For most people, the New Year also includes good resolutions. Here are some suggestions for 2023.
Nothing really new about the new year – if you disregard the new calendar. The old worries and problems don’t go away at midnight on December 31st. The world will remain as torn and divided on the first day of the new year as it is today. Nevertheless: Because hope dies last, as is well known, we like to make good resolutions at the turn of the year. Here are a few suggestions – not necessarily politically correct and without guarantee for any side effects.
There is a lot of trouble in this country. A tattered infrastructure, insufficient digitization, a half-hearted entry into renewable energies with a simultaneous dual phase-out of coal and nuclear power, a blatant shortage of skilled workers, the financing gaps in the pension system: the paint on the former Germany model is peeling in many places.
But the country will not progress by complaining. So let’s also look at our strengths – at our scientists and inventors, at our well-trained specialists, at our far above-average financial resources. Only those who believe in their own strengths can tackle what is necessary.
Regardless of all wars and crises, don’t overlook the positive things in the world. The war criminal Putin has welded the West back together. The United States, Europe, the NATO countries – all are closer together than they have been for a long time. That gives strength and confidence.
It is also worth looking at developments in undemocratic, dictatorial states. Many people are running away from Putin, especially academics. In China, the regime had to largely relax its repressive corona policy because of the people’s protests. In Iran, the mullahs have to recognize that the people’s desire for freedom is becoming increasingly difficult to suppress. The good news: Democracy is by no means obsolete.
Also read: Commentary by Hugo Müller-Vogg – From the LNG coup to the botched levy – my Habeck balance sheet 2022
Our parliamentary democracy works and is resilient. Nevertheless: Our freedoms are not guaranteed for all eternity, they must be defended. Because the enemies of freedom are active – on the far right as well as on the far left.
Our pluralistic society is not only threatened by violent extremists. Attempts to restrict public discourse in a “politically correct” sense are at least as dangerous. The “cancel culture” is spreading, especially in the public service media and at universities.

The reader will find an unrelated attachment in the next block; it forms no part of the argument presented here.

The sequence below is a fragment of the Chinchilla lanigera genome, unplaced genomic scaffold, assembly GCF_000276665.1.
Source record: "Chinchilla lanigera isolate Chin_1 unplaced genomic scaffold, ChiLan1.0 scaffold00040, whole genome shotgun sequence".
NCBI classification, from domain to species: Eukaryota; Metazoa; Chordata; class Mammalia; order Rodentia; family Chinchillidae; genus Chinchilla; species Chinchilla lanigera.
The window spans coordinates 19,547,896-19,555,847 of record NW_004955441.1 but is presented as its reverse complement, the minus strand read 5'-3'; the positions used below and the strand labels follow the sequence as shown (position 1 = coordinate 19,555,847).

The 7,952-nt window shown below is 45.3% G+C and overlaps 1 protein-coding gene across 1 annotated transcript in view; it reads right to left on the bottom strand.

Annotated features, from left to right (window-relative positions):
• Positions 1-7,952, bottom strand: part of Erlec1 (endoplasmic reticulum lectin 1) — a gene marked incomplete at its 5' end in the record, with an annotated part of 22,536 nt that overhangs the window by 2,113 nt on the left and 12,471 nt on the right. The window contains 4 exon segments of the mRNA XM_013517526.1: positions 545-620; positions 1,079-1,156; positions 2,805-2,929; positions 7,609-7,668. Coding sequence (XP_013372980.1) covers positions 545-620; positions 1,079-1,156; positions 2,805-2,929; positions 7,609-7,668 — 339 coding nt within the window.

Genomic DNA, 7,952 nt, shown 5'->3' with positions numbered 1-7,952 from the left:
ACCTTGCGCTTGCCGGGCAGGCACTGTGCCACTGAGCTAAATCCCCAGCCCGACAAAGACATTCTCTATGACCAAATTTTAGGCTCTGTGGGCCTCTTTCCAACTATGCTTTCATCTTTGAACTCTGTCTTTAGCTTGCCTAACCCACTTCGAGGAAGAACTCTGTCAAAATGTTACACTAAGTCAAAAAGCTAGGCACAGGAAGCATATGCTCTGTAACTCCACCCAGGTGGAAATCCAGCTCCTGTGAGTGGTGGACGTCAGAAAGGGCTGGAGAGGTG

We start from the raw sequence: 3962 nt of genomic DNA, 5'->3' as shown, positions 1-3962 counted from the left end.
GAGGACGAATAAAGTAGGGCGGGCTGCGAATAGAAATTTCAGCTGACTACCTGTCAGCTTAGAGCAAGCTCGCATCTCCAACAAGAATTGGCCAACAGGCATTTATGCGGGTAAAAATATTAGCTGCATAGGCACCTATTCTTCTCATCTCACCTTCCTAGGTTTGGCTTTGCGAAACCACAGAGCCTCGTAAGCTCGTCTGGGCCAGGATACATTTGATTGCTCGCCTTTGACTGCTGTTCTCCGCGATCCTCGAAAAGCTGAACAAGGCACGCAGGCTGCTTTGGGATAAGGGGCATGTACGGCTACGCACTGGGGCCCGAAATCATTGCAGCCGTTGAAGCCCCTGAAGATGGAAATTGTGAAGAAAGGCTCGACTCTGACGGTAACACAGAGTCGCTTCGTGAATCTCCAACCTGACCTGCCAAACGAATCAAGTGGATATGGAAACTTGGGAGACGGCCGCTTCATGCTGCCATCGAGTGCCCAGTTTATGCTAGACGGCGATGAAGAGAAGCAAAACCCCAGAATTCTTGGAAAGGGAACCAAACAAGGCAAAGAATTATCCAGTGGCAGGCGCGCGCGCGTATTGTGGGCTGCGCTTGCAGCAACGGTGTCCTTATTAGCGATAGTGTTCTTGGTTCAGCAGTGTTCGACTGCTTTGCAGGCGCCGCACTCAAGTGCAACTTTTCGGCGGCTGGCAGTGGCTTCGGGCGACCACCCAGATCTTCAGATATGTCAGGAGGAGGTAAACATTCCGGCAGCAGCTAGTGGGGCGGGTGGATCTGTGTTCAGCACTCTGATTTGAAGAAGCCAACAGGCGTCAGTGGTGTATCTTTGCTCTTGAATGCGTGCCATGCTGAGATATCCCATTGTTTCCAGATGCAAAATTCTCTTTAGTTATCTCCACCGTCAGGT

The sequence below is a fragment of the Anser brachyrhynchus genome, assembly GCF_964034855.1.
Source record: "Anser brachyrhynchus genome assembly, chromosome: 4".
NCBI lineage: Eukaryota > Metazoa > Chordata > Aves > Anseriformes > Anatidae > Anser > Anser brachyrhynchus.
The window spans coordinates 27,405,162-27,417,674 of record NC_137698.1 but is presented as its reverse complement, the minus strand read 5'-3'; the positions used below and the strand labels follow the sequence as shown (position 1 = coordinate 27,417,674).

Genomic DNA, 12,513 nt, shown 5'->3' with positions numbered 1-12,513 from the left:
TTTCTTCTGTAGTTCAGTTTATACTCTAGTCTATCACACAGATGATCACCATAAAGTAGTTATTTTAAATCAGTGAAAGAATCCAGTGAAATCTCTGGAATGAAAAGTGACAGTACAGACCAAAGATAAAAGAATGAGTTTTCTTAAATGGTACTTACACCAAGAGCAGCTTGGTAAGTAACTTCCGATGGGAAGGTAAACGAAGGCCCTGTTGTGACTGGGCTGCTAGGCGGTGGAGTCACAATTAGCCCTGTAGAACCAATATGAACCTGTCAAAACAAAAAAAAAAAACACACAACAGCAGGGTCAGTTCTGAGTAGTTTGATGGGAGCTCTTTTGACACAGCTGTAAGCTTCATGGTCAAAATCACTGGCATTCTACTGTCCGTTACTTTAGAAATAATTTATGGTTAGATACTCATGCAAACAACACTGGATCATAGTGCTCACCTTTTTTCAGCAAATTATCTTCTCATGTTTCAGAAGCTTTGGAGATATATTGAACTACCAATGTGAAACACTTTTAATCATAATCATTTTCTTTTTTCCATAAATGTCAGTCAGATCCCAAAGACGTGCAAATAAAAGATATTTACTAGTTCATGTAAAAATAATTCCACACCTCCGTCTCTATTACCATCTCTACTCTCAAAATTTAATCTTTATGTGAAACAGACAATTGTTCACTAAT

When certain words and terms are no longer allowed to be used, when authors or students are forced to use “gender-appropriate language”, when only so-called minorities can have a say in political discourse, then democrats have to take a stand. A “woke” society would no longer be a free society.
If you know which devices at home use how much electricity, you can make targeted savings. Our e-paper shows which devices use how much electricity for all common household appliances, from ovens and hobs to refrigerators and washing machines to TVs and WLAN routers. There are also a number of instant power-saving tips.
Justice and law are the cornerstones of our coexistence. However, even a constitutional state like the Federal Republic of Germany is no guarantee of all-encompassing justice. But only a constitutional state can protect the individual from state or private arbitrariness.
The rule of law sets rules – and it demands compliance with them. No political or social goal justifies flouting the law.
The Basic Law says: “All Germans have the right to resist anyone who wants to abolish the free and legal basic order.” An – actually or supposedly – wrong economic, social or climate policy does not lead to the abolition of the free and legal basic order. This makes attempts such as the “climate glue” to force the government and parliament to adopt a certain policy, i.e. to blackmail, illegal. The following must apply: resist the beginnings.
What is not forbidden is not automatically allowed. The hint, “You don’t do that,” may sound old-fashioned. In reality, this principle guarantees a reasonable and fair coexistence.
A free society cannot be held together by laws alone. This also requires unenforceable behavior. Fairness is just as much a part of this as solidarity, honesty and decency, and last but not least, tolerance that is understood correctly. The latter is not a one-way street. Tolerating other opinions and views cannot only apply within one’s own political spectrum.
A little more of these “old virtues” and our country would be less aggressive and much more tolerant. A different social climate cannot be decreed. Each individual must contribute to this.
According to the ZDF political barometer, almost two thirds (64 percent) of Germans believed that 2020 was a good year for them personally. And even more than 80 percent expect that 2023 will be similar or even better for them than this year.
So let’s go into the new year with confidence. We intend to do our part to ensure that these expectations are fulfilled. And let’s remember: Realistic optimists are better off than apocalyptic pessimists.
With this in mind: Happy New Year!